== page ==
The scene is significant because readers become aware of the parallel between the scene and capitalism, where people become tempted into immoral actions without having any regards for others. Later, in the restaurant, after Biffs visit to Bill Oliver, Biff nervously tells Happy “I-Hap, I took his fountain pen” readers are made aware of Biff’s constant stealing. He then goes on to say, “I don’t know. I just wanted to take something, I don’t know”. The repeated words “I don’t know”, suggest that Biff felt nervous and unsure of himself.

Biff’s difficulties explaining his actions to Happy suggest that stealing has become a subconscious impulse, which suggest that he is unable to stop himself from committing immoral-actions for financial gains. Miller uses this scene to questions whether or not money outweighs moral virtues in a capitalist society and criticizes societal values. Throughout the drama, sixty-three year old Willy Loman struggles to face the realities of new and aggressive modern society. Arthur Miller, Miller chooses to make his main character, Willy, a salesman, which is a symbol of capitalism.

In the second act of the drama, in his desperate meeting with Howard, Willy tells him the joy of being a salesman is being “remembered and loved and helped by so many different people”. He then goes on to say when the old remember salesman died “hundreds of salesman and buyers were at his funeral. Things were sad on a lotta trains for months after that”. Here, the word “and” is repeated, which suggest that Willy’s list of benefits is endless. This creates the idea that the life of a salesman is perfect.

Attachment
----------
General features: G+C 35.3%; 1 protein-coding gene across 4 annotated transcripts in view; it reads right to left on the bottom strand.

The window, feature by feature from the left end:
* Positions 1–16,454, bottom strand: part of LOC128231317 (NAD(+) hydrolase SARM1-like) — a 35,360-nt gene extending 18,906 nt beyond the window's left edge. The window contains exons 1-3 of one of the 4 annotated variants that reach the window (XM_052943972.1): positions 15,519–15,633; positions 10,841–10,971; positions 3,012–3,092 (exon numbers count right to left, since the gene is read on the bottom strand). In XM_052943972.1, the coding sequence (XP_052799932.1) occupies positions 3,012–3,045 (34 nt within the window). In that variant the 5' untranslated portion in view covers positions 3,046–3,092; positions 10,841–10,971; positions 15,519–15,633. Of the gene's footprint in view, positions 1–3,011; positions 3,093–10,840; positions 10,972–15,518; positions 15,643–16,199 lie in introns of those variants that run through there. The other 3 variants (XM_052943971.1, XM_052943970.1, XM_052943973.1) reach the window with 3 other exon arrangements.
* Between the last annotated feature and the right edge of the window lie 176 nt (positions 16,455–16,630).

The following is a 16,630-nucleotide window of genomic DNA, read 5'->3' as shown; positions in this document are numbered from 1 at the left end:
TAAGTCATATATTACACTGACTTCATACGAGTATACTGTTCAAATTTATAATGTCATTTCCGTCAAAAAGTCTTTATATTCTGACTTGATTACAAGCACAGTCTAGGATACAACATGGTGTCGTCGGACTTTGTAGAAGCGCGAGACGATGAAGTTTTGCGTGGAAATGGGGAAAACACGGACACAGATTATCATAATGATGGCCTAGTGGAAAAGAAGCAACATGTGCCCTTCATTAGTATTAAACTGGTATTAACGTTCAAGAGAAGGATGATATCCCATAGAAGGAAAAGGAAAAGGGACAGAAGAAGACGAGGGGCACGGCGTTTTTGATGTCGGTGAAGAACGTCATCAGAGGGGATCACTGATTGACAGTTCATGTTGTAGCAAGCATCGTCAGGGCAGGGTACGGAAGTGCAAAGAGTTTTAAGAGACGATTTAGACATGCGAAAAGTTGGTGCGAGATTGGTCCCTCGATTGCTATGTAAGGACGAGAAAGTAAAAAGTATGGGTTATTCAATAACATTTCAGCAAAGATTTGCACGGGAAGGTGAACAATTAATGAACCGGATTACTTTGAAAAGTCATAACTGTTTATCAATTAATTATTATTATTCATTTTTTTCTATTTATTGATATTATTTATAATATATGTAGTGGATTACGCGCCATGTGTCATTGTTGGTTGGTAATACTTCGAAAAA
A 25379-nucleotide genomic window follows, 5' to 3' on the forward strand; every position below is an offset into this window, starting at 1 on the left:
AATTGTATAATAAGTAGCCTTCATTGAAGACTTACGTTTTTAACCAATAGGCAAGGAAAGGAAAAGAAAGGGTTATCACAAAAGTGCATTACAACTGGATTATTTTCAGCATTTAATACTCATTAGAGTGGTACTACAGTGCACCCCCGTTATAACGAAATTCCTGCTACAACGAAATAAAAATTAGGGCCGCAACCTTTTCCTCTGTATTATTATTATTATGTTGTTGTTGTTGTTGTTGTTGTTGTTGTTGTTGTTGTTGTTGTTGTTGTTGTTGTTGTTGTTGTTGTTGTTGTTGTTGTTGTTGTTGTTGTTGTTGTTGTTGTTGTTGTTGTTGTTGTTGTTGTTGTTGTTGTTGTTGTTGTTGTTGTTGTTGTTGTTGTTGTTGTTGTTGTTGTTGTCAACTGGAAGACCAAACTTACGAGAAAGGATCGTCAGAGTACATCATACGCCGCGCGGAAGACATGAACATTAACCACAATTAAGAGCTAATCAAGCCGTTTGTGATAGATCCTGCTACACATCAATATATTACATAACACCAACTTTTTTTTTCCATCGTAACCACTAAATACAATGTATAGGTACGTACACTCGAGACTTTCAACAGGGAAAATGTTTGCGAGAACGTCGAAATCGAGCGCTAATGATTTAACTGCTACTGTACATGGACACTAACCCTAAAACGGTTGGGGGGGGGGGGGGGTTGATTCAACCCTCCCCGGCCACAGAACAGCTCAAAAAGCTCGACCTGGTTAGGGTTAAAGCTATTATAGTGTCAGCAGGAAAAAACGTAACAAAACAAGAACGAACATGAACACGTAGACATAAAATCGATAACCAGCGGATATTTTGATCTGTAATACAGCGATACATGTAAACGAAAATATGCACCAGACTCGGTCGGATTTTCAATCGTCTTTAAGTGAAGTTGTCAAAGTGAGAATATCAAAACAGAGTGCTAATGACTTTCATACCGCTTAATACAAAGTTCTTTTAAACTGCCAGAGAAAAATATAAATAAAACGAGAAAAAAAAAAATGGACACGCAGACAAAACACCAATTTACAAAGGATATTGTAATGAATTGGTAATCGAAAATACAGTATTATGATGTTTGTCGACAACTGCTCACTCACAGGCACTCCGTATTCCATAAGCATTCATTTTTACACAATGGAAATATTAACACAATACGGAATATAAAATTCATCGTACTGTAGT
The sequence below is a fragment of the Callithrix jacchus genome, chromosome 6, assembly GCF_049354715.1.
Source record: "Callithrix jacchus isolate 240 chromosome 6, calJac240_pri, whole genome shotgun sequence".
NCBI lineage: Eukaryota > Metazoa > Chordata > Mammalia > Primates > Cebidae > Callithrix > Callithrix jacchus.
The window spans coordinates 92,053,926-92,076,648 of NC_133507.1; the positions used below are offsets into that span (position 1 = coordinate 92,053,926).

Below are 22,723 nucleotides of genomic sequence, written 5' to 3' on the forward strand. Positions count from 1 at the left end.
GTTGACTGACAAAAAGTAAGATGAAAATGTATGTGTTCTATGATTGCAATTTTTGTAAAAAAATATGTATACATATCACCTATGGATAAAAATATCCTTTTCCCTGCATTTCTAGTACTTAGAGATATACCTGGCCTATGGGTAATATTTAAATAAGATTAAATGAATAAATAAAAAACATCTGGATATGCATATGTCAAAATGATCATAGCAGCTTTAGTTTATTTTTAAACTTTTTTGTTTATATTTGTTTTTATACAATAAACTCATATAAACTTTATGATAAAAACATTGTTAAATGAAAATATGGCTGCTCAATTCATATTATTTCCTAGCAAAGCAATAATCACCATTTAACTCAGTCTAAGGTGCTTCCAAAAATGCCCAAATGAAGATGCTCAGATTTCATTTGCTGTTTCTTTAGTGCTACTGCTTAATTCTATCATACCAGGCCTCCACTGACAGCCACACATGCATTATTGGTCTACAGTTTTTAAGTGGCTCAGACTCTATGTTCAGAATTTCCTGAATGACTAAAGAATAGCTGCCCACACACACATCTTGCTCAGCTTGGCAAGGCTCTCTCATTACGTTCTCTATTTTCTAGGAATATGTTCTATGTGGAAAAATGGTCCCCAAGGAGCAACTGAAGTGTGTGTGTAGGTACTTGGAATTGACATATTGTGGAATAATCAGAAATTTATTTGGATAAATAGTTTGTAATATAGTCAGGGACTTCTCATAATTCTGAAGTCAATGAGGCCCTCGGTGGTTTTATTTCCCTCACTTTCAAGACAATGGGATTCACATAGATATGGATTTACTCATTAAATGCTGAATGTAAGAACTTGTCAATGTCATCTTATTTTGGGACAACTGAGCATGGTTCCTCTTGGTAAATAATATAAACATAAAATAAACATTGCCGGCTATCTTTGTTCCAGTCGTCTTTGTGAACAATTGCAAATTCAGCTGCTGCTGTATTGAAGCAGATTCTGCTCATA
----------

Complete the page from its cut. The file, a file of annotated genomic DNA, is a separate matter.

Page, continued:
This perfect deception of a salesman is later brought up when Willy tells Ben about his idea of committing suicide. He says “Ben, that funeral will be massive! They’ll come from Maine, Massachusetts, Vermont, New Hampshire!”. However this image of Willy’s ideal salesman is later contrasted with a bleak image of the actual funeral after Willy’s suicide. Linda asks “Why didn’t any come? and “But where all the people he knew? Maybe they blamed him”.